K-12 isn’t the hotbed of Open Education (yet), but you still will probably find this “year in review” article at opensource.com interesting.



Carry on…satisfied with the status quo?


The Internet Archive has provided us another service: NASA’s accumulation of images, videos, etc., well organized in one place for quick access and for use by you as a science educator and for you as a student in need of a great photo for your report on the solar system. The images are the product of work paid for by the taxpayers of the United States. The following statement clarifies how you may use them. Nicely open for access and use.


The NASA imagery offered on NASAIMAGES.ORG is generally not copyrighted. You may use this NASA imagery for educational or informational purposes, including photo collections, textbooks, public exhibits and Internet Web pages (personal or otherwise). This general permission does not extend to any use of the NASA insignia logo (the blue “meatball” insignia), the retired NASA logotype (the red “worm” logo) and the NASA seal (the “NASA Properties”) whether or not used in conjunction with images obtained from NASAIMAGES.ORG. Notwithstanding the foregoing restriction, you may use the NASA name and the NASA initials only as indicators of the original source of the NASA imagery.

A credit line should be used in connection with the images and should read “NASA/courtesy of nasaimages.org.”

The internet is opening our eyes to the world around us, and with this new site, it is also opening our eyes to the universe beyond our planet, too.


Another list of Open Source Software for Education from Datamation.


The list isn’t all for Linux. Windows and Mac software is included, and some of the stalwarts are not there, but you already knew about them, right?

What other software have you used to “transform” your classroom?

KDE Interactive Geometry Program (KIG) is a great tool for teaching math. Here is a good set of directions on how to do it.


If that article interests you, but you don’t use Linux, check out GeoGebra which is a program written in Java so it should run on any operating system that supports  Java Runtime 1.4.2 or later. You can even do a launch of the program from the Web.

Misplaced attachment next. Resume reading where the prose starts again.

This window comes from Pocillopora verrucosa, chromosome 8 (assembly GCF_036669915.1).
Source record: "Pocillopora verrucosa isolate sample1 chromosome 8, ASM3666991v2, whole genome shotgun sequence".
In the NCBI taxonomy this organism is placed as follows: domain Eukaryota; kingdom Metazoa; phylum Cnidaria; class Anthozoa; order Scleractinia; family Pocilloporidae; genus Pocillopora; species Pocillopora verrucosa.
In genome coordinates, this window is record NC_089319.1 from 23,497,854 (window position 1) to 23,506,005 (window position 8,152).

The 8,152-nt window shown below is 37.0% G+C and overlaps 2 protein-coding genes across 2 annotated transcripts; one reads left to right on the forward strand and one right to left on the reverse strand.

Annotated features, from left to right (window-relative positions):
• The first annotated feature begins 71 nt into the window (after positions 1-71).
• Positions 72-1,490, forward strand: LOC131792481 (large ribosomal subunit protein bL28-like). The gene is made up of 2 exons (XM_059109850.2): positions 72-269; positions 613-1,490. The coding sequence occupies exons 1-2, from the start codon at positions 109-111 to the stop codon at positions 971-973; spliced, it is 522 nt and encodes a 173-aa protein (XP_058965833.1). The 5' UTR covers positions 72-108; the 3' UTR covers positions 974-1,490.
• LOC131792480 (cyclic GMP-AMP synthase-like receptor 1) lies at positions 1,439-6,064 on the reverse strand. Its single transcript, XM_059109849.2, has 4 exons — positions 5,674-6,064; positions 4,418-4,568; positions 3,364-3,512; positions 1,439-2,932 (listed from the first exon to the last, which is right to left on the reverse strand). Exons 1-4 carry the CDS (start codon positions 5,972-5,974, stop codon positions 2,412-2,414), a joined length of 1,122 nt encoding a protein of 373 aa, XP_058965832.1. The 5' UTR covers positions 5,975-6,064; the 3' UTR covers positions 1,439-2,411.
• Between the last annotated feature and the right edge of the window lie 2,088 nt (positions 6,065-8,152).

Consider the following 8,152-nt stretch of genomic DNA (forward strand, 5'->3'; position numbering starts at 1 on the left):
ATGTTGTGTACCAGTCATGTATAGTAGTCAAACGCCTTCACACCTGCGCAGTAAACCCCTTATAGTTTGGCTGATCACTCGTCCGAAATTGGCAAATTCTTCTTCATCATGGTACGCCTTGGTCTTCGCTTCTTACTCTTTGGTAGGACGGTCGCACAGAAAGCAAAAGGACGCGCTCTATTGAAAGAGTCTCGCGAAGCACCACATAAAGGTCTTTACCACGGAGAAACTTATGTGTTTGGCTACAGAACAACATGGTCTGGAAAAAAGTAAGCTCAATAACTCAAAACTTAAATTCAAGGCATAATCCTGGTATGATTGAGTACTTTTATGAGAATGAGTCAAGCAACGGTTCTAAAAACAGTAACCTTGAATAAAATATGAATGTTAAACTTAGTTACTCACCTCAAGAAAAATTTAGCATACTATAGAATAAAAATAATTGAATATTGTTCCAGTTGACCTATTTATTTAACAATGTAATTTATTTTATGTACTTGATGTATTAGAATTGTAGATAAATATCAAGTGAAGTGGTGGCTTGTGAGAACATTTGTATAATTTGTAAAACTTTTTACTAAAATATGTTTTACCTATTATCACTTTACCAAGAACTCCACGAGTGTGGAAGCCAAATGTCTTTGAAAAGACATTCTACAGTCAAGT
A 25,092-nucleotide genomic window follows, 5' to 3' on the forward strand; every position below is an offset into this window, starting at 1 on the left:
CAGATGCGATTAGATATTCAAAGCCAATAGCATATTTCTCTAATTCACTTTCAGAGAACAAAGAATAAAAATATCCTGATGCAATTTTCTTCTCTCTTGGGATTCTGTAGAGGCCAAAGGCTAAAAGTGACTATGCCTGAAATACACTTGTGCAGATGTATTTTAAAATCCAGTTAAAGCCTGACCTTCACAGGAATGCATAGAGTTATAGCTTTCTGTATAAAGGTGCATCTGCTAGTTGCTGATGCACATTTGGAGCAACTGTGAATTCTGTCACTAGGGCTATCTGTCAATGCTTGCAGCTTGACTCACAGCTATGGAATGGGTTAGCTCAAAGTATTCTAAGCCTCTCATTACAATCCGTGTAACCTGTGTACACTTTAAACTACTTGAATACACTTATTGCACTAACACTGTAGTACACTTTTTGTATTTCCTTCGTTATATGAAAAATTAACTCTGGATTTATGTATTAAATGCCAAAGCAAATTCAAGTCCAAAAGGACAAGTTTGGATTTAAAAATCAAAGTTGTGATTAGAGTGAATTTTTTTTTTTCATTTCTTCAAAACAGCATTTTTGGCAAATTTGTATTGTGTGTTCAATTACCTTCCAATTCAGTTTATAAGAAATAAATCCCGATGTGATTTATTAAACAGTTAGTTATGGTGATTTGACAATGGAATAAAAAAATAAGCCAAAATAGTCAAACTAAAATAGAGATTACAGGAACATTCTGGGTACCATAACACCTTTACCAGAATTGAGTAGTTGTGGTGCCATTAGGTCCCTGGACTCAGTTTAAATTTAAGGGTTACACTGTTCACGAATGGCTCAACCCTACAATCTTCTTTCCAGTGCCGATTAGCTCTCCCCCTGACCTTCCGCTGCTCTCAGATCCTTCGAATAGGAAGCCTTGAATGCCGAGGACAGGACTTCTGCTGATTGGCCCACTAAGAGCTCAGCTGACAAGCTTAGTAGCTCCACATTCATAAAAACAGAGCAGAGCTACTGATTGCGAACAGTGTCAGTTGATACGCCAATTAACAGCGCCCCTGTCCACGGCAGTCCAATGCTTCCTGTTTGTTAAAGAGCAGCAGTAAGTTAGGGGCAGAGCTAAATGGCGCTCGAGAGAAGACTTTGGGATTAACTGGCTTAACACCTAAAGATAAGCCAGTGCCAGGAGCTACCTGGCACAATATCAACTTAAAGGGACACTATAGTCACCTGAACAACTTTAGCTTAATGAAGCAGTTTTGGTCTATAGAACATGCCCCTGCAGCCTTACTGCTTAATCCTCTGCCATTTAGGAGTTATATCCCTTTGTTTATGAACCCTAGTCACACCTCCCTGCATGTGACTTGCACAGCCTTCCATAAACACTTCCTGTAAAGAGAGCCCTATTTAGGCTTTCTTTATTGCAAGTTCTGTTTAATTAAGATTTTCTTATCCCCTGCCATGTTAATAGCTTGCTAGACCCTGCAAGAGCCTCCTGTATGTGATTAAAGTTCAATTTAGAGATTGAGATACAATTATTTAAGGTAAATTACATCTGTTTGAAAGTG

[Geogebra link updated May 15, 2011]

Sugar on a Stick is the software originally available on the One Laptop Per Child project. Now it is separate. Walter Bender formed Sugar Labs to develop the Sugar educational interface and activity programs separated from the hardware development.

The big idea here is that SoaS makes one-to-one computing more viable. It does not need a fancy computer, just one that boots from USB (or can boot from CD with the extra ISO boot CD). The older computers being sidelined in schools can have longer life. The hard drive isn’t involved at all. Each student can have a complete learning system on a thumb drive. Prices locally (Boston, MA) for generic 8GB thumb drives have recently been around $8.00. That’s in single quantity. That’s affordable.

SoaS version 1 is now available. If you have not looked at it before because you didn’t have an OLPC, go through the steps to download the ISO image. At the very least, try it out on a regular PC by burning that image to CD. You can test the interface and find out about it. Then take the steps to make the USB thumb drive (minimum 1GB) which will let you go to any computer with a USB port and have a directory on the thumb drive to store your work.


I don’t really understand economics. Why gas prices go up in the summer eludes me, for example. But I was very interested in Ransom Stevens’ clear analysis of the economics of the publishing industry in this age of Internet and ebooks.


[I am going to go back to do more scanning of the content of the parent site: OpenDemocracy.net whom I thank for Stephens’ article which is released with a Creative Commons license. Good.]

Ransom Stephens isn’t described as an economist either (the article link of his name leads to his ID as a technologist and physicist, but his article is both enlightening and clear. His analysis may be controversial in the era of Digital Rights Management and expanding copyright terms. But new authors come along all the time. A few of them get a book published through the current system. Stephens envisions that all authors would get their shot and a new “word of mouth” in the Internet would give more of them a chance. He does have the following statement of publishing gloom though.

Except for the case of textbooks – but that’s a different article (the answer: textbooks in printed form will truly, conclusively die).

Is this a future of books you can live with?

Do you have a different view, and how open do you think the process needs to be?

Brigham Young University (BYU) has just begun its open content courses. They are much like the courses that MIT has been offering for a while. You don’t get credit from the University, but the courses are complete, mostly taken directly from courses taught regularly at the university.


BYU’s has only six offerings at the moment. They are running it as pilot program, but they significantly include three courses for high school students in addition to the three college level courses.

High School Courses